When your wife, for example, expresses her concerns, upsets, or what’s wrong with you, simply say, "It sounds like" (then briefly paraphrase what she said to you in a sentence or two). Then follow up with, "That must feel" (take a guess as to what she’s feeling about the issue at hand).
Let me illustrate with a more concrete example. If your spouse complains, "I can’t believe you spent $45 on lunch. What were you thinking? You say we don’t have enough money and then you blow $45 on such an indulgence."
What would your reply be? If you use the Acknowledgment Formula, you could say, "It sounds like you feel I’m hypocritical to spend money on something you feel was not important. That must feel very aggravating." For better or worse, solving problems with your partner is almost impossible unless he or she feels you understand their perspective and feelings. The Acknowledgment Formula helps you to do that in a quick and easy manner.
4. Make Agreements: Instead of trying to decide who is the real guilty party when it comes to money problems, I suggest you ask a question that will help you to negotiate solutions to the issues you have. The question I suggest is, "What are a couple of ideas you have that might work out as a useful compromise for both of us?" If what you come up with doesn’t work after a week or two, you can always negotiate a new solution.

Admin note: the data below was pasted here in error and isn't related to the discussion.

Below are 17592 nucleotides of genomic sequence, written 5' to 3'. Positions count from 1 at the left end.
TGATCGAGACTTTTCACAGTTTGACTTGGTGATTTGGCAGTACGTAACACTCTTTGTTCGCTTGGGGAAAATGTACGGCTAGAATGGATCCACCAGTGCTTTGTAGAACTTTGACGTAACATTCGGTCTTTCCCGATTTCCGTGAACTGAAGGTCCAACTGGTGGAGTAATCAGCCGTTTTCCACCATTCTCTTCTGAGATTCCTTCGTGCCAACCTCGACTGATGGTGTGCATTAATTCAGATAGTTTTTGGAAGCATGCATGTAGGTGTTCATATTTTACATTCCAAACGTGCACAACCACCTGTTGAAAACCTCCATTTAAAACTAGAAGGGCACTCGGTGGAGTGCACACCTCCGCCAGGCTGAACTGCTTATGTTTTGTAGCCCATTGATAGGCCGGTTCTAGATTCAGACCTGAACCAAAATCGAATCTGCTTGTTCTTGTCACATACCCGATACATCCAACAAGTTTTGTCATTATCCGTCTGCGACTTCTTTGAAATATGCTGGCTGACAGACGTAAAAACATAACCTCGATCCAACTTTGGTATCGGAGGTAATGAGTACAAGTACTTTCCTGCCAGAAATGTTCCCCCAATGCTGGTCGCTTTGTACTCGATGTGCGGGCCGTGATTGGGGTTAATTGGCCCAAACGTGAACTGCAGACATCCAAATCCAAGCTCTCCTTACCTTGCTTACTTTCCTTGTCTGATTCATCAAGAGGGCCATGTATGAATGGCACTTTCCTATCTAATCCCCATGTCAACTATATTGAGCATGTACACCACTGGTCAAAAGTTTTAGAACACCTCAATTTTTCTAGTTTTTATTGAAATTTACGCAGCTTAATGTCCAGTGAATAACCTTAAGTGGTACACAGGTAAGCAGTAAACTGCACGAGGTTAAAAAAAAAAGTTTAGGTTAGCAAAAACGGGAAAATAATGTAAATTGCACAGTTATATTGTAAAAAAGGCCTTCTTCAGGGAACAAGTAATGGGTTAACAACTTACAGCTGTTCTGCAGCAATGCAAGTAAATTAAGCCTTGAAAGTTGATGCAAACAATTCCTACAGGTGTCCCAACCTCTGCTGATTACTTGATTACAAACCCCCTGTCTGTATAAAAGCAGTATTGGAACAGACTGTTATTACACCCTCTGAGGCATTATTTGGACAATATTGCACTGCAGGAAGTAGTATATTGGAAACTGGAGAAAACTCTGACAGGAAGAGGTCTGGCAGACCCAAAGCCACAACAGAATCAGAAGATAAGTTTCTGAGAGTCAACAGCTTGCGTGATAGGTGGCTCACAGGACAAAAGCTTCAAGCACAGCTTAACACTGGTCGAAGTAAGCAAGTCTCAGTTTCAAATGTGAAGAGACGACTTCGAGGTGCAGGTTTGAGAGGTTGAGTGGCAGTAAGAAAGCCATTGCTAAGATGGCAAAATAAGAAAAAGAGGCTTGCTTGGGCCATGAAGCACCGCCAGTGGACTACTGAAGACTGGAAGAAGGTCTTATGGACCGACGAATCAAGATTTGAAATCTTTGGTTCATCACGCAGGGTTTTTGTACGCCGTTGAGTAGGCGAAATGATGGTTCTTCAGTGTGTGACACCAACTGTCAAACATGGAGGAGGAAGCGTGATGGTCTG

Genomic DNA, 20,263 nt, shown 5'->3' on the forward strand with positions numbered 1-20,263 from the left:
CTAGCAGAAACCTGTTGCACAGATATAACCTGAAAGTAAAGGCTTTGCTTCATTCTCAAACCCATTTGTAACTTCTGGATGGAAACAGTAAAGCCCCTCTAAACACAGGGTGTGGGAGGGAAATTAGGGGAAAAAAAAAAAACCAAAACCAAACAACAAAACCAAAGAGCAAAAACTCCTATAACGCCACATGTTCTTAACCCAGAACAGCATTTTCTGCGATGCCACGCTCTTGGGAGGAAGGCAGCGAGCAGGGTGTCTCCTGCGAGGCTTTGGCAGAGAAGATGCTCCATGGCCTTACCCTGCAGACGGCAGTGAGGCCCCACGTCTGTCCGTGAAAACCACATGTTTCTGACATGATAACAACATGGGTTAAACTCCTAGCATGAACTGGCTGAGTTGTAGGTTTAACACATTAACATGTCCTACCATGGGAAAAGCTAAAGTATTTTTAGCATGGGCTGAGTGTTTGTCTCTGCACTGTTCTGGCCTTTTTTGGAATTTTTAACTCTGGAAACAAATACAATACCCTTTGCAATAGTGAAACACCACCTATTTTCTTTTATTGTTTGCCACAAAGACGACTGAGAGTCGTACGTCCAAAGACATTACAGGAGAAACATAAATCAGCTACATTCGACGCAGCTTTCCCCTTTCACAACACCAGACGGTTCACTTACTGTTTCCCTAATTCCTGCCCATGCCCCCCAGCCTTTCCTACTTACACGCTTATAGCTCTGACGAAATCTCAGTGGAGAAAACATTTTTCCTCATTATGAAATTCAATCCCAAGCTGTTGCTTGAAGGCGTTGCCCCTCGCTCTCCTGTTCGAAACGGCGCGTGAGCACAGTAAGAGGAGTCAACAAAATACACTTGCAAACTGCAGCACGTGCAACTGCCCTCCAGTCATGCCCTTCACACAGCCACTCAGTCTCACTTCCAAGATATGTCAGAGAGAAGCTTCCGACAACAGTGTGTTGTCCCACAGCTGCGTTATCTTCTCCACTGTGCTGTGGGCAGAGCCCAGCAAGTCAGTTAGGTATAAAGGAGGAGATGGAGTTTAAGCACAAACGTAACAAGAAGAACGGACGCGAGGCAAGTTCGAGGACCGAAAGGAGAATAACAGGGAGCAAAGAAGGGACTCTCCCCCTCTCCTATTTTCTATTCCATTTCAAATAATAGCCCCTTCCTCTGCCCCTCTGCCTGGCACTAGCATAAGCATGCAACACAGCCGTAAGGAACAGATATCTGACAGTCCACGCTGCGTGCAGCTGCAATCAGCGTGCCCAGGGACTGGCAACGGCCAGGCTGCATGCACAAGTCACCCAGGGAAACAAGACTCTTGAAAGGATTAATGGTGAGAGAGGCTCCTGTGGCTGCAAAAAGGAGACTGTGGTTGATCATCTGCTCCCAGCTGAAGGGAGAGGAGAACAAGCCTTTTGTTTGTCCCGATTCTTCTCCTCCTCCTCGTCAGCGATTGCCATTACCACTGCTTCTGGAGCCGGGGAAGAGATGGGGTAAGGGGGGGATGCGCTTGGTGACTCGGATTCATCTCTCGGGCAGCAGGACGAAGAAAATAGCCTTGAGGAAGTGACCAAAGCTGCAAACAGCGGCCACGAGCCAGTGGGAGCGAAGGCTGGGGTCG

My wife used to get upset at me when I’d purchase something that she thought we didn’t need. I, on the other hand, didn’t want to consult with her over every purchase I made. I asked her the previous question and we eventually agreed that we both could spend up to $200 without needing to get the other’s approval. By making this agreement as to how to handle spending issues, we have been able to avoid all arguments over making purchases. I suggest you try to iron out similar agreements with your husband or wife.
5. Plan for Fun: Lastly, create a low cost way to have fun together. In my therapy practice, I ask each partner to list 10 things they can enjoy doing with their spouse that does not cost a lot of money. Just making such a list can give couples hope that they can make it through tough times without their relationship melting down. Many married couples find that exploring simple (and low cost) pleasures with their partner actually helps to deepen their relationship.
Times are tough enough without the added stress of a tense marriage. By using the five suggestions outlined here, you and your partner will keep your love alive—no matter what happens in the economy.
Jonathan Robinson is a psychotherapist and the bestselling author of "Communication Miracle for Couples," as well as other books. He is a frequent guest on Oprah, CNN and other shows. For more information on marriage tips and to learn about his books, or to e-mail Mr. Robinson, you can go to his web site: www.howtotools.com.